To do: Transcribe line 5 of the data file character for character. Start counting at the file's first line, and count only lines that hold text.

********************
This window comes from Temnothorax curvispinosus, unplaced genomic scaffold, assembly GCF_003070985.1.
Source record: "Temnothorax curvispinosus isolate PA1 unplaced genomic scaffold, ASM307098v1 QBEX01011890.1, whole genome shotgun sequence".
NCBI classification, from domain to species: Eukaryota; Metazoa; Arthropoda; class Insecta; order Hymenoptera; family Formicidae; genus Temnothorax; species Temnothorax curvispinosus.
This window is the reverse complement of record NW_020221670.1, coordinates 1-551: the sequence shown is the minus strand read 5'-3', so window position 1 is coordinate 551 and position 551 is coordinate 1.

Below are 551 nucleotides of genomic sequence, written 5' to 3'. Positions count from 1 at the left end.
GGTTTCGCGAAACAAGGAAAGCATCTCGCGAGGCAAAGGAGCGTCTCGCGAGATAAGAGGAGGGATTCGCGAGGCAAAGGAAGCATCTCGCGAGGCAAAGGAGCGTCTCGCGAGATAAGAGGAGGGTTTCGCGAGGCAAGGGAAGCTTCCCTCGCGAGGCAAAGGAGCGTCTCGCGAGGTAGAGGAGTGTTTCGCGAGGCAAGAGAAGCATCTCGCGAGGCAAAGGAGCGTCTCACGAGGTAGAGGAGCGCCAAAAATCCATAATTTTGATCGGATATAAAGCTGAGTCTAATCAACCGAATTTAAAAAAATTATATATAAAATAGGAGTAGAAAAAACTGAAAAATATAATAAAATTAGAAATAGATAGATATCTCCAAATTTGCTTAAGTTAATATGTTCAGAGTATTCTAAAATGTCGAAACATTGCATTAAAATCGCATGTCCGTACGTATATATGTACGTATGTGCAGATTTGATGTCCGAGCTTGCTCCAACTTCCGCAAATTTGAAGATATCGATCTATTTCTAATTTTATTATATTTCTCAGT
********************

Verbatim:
Below are 551 nucleotides of genomic sequence, written 5' to 3'. Positions count from 1 at the left end.